Lep court case 'could ruin company': Bankers warn freight group over former chairman's dismissal claim

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The Independent Online
BANKERS to Lep, the freight-forwarding and security services company, have been warned that a legal action begun yesterday by the group's former chairman and chief executive could force the company into receivership.

Lep is being sued in the High Court by John Read for wrongful dismissal.

Mr Read is claiming more than pounds 2m against his former employees. David James, the company doctor now chairing Lep, which has debts of around pounds 380m, has told bankers that an out-of-court settlement would not have been practical because the company could not have afforded an immediate payment of pounds 1m or more.

He said he wanted to seek constant dialogue with the banks, who are led by National Westminster, throughout the case, 'with a view to assessing the means by which to resolve any unfavourable judgment resulting, so that the best interests of the banks and all other parties concerned with Lep are preserved'.

Mr Read, who had been chairman and chief executive of Lep since November 1982, was forced out of the company at the end of 1991, at the behest of the group's banks, without compensation after it emerged that the company was in a state of financial crisis.

Mr Read is claiming compensation for his rolling three-year contract, which earned him more than pounds 300,000 in 1990, arguing that he was wrongfully dismissed from the company.

But Lep's lawyers, Berwin Leighton, who contemplate calling around 20 witnesses, have prepared a long case, arguing that Mr Read was primarily responsible for many of the misadventures the company got itself into and they will allege that he actively misled Lep's board of directors in respect of some of them. The case is expected to last around three to four weeks and a judgment may take a further three to four weeks.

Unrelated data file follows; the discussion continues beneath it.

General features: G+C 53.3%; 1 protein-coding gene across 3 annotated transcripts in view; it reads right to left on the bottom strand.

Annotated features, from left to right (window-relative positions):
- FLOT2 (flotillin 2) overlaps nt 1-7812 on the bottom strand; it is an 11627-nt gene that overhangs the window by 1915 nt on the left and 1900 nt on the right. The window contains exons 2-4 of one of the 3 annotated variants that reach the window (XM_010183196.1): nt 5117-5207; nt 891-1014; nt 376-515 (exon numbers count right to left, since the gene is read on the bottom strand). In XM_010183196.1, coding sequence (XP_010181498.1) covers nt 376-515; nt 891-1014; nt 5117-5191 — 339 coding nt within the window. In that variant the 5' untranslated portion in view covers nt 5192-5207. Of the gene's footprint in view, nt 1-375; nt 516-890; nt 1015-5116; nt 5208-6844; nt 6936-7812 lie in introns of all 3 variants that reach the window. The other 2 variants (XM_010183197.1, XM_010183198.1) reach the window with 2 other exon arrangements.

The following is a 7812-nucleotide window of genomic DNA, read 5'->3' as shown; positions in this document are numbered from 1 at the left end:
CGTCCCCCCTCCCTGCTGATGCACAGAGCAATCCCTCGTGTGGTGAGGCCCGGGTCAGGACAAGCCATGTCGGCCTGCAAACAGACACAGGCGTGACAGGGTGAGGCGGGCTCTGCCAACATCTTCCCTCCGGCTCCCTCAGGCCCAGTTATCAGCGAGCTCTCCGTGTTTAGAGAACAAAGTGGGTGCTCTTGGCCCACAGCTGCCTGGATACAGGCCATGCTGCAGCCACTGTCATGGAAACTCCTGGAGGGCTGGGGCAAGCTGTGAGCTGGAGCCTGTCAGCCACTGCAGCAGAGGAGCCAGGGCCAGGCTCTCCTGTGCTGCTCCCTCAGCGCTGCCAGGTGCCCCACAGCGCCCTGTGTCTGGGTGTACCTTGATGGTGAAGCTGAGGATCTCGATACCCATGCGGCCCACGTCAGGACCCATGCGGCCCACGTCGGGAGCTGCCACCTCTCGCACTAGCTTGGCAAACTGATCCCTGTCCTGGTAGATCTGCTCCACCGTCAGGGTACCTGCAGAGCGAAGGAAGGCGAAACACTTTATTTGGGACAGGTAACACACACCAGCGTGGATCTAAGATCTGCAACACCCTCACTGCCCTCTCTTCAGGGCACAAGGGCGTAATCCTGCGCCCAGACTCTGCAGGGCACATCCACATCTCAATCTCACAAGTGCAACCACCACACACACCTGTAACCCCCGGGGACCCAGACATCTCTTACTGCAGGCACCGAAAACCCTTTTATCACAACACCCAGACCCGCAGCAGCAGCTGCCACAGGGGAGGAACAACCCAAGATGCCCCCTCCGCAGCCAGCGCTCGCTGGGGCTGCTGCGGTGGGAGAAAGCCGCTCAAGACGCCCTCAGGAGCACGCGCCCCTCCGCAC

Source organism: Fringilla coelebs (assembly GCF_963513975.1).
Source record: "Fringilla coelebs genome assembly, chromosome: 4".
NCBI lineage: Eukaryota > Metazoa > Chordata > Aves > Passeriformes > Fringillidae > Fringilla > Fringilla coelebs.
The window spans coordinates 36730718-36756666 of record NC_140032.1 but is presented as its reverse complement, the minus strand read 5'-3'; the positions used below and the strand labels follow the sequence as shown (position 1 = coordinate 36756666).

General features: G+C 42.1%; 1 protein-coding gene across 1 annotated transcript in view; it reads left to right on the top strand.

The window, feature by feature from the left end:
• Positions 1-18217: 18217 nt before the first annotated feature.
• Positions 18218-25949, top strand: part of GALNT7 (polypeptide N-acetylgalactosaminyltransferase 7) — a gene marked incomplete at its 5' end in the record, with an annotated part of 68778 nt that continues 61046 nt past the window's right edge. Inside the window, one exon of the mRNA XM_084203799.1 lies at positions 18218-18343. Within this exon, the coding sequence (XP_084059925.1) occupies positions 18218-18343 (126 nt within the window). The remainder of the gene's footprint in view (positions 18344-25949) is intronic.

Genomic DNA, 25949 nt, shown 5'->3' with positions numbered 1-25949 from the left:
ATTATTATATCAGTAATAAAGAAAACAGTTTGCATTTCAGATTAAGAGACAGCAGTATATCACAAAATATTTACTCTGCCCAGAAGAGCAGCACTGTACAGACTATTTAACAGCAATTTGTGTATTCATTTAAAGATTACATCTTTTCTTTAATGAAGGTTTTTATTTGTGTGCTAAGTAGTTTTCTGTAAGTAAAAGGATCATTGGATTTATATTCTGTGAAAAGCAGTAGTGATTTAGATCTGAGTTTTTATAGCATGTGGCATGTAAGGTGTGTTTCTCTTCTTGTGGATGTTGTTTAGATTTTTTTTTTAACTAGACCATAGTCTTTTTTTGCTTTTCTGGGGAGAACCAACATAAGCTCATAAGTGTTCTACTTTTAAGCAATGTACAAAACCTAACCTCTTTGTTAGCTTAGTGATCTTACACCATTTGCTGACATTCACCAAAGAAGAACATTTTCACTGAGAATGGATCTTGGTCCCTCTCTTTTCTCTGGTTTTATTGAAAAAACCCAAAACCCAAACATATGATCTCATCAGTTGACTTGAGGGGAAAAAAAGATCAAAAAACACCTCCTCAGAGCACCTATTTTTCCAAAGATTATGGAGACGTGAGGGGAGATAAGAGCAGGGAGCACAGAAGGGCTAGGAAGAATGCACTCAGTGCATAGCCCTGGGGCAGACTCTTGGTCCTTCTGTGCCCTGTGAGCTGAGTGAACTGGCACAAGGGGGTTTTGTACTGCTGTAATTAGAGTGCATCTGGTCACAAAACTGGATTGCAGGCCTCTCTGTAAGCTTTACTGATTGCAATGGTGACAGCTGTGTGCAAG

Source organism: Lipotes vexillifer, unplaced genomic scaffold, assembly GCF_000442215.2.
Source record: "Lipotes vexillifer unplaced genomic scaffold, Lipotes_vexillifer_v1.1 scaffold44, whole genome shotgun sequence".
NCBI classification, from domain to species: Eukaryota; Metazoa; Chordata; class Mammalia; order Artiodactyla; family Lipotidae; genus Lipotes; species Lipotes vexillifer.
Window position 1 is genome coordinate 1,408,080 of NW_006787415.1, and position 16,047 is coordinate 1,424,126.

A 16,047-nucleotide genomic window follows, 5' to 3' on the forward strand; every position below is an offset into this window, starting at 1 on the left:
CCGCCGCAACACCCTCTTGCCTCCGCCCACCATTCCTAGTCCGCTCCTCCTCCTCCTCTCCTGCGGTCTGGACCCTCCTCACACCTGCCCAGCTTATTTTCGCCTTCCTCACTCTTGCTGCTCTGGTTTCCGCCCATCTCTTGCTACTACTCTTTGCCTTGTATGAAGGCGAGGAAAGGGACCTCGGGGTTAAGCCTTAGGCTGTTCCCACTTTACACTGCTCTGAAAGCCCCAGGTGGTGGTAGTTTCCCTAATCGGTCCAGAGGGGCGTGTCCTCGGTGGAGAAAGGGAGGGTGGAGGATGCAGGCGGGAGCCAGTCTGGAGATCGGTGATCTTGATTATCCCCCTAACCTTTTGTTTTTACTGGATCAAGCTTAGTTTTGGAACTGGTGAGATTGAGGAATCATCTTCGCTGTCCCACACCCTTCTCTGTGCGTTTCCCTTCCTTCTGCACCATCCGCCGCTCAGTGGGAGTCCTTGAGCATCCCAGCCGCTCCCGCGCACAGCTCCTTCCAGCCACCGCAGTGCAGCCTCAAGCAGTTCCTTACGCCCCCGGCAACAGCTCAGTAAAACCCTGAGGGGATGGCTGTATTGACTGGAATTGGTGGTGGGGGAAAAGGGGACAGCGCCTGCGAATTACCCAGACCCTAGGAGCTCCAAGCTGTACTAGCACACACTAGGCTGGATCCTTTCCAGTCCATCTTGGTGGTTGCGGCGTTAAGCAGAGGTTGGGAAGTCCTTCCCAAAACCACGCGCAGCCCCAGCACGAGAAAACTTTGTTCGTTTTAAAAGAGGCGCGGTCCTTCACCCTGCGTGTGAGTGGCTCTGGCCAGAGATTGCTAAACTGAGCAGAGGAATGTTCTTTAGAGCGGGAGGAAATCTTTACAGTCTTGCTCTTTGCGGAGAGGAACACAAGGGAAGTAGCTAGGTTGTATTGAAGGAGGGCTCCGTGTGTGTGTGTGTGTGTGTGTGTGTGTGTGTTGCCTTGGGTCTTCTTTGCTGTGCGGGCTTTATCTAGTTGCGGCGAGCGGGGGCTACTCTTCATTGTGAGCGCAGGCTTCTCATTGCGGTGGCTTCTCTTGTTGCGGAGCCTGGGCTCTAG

Bankers to the group are said to be supportive of the company's resolute determination to fight the case. However, some of them have made it clear that they will not be happy to support the company in the event of it losing the case. 'We would not be happy about providing further funds to pay the man we think got us into this trouble in the first place,' said one banker last night.

Mr Read is in financial trouble himself and is in the process of trying to agree a voluntary scheme of arrangement with his creditors, who are owed around pounds 2m.

His creditors, some of whom are also bank lenders to Lep through other arms of their banking groups, are funding Mr Read's legal expenses.

Lep's shares, which in 1989 stood at 189p at one point, closed yesterday at 6p. Under the terms of a financial restructuring, the company's bankers now own around 85 per cent of the company's equity.

Yesterday, in court, Mr Read's counsel outlined part of the story as far as his client was concerned, in particular with regard to Mr Read's involvement in a company which Lep set up in the US, Trading Alliance Corporation. The group was launched in 1988 to provide US importers with trade finance by means of back-to-back letters of credit. Importers who made use of this finance were to be encouraged to use the services of the group's freight-forwarding network.

Mr Read's position is that at all times he acted in the interests of the company and with proper authority.

Pension payments to Mr Read have not been authorised because of a dispute over the sale of a Lep property, Coombe Hill House, to the fund for pounds 12.5m by a trustee company associated with Mr Read, which has left the UK pension fund in deficit. This dispute is being considered separately.